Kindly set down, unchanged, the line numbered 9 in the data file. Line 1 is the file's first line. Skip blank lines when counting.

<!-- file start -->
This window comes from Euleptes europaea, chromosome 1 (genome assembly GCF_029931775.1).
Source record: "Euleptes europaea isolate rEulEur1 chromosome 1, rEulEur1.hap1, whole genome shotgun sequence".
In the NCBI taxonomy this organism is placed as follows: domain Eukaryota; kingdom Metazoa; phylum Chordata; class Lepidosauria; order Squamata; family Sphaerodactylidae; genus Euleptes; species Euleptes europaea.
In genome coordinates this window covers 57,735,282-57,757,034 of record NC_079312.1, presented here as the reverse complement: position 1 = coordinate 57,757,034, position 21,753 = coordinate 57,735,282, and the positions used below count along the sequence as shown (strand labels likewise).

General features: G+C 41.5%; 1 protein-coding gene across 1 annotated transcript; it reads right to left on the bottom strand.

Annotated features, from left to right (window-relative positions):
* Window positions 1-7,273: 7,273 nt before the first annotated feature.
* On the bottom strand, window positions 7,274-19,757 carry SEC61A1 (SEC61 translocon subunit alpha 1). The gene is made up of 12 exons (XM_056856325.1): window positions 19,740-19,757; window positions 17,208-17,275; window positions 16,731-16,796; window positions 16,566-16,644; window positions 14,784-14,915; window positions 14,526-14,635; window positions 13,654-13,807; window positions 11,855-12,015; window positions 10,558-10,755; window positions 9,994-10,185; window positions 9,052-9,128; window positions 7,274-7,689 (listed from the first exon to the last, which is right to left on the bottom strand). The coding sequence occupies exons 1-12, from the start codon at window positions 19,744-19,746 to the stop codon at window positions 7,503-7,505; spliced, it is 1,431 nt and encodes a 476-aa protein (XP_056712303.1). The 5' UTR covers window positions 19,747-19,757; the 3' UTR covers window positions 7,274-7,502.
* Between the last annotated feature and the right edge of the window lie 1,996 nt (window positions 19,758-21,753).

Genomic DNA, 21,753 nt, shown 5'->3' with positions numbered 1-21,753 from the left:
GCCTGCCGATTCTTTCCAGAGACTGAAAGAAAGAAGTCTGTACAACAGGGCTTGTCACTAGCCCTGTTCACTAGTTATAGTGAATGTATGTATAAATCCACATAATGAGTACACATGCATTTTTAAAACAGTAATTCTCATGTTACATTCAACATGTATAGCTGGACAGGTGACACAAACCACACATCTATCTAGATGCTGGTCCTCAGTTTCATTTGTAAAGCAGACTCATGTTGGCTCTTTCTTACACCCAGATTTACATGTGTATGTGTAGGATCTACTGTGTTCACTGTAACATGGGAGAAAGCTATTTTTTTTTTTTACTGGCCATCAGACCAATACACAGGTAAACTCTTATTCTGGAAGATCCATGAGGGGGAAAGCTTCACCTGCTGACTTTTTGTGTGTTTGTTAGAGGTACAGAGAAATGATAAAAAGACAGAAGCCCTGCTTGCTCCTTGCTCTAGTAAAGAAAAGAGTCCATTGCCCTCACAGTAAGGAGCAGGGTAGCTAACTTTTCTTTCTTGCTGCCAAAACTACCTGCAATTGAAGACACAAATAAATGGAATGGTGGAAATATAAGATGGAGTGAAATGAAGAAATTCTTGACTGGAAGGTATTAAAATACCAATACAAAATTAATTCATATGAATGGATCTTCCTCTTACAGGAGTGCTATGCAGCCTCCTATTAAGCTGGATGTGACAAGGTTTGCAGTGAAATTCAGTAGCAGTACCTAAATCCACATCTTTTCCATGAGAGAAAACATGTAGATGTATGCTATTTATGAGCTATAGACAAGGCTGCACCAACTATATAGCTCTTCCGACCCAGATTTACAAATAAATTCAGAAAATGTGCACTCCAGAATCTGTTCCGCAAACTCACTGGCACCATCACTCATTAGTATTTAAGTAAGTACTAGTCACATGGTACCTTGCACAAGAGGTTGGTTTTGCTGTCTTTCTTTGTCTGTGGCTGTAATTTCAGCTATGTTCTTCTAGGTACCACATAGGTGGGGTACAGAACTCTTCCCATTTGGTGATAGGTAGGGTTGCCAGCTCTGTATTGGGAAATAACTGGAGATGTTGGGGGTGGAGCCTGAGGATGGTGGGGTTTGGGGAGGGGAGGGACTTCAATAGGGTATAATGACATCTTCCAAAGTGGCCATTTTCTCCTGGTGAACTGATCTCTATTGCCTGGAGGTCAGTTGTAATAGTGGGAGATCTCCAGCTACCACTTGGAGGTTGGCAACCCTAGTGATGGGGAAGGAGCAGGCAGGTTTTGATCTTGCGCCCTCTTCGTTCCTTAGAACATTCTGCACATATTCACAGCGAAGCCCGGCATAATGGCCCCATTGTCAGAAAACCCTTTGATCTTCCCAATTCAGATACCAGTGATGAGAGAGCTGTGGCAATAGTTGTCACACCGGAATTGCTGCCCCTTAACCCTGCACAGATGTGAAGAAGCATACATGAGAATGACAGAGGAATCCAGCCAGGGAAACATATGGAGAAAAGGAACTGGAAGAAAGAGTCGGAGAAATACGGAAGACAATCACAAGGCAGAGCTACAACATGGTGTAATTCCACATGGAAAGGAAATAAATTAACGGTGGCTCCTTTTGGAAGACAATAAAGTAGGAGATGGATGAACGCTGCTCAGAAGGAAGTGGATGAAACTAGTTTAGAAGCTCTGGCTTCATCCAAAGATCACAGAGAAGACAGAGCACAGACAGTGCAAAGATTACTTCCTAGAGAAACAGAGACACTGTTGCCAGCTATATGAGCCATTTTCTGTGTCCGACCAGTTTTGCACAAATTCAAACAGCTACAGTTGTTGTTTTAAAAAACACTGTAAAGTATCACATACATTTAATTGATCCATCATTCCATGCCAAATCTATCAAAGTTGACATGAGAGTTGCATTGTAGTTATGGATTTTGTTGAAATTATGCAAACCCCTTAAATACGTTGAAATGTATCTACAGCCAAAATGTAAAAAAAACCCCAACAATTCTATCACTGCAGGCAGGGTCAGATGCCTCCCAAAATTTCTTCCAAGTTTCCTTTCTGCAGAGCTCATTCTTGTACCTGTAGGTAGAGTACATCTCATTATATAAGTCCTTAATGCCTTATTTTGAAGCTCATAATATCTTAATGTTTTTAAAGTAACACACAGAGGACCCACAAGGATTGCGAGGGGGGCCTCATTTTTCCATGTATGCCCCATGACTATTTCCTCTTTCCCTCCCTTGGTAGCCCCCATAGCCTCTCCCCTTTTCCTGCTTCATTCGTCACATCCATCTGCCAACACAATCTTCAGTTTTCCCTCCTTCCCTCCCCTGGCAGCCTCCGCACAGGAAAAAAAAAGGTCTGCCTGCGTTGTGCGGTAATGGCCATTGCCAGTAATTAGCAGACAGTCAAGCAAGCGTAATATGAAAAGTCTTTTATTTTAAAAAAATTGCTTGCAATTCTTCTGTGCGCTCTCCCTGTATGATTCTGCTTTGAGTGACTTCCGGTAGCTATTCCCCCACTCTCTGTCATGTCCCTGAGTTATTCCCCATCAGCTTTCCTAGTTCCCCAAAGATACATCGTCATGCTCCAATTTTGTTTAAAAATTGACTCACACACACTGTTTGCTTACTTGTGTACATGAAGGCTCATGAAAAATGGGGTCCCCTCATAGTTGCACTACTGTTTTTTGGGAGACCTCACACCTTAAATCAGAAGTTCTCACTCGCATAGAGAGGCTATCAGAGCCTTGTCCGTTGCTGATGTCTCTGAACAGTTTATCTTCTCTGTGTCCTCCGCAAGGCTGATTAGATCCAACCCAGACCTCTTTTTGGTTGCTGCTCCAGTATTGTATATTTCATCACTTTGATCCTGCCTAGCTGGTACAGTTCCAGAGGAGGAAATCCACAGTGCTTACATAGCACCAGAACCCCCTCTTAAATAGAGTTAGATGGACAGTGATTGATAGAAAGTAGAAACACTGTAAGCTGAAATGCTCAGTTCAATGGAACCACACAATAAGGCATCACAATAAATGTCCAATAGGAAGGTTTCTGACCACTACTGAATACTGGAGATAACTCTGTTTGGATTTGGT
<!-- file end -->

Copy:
* Between the last annotated feature and the right edge of the window lie 1,996 nt (window positions 19,758-21,753).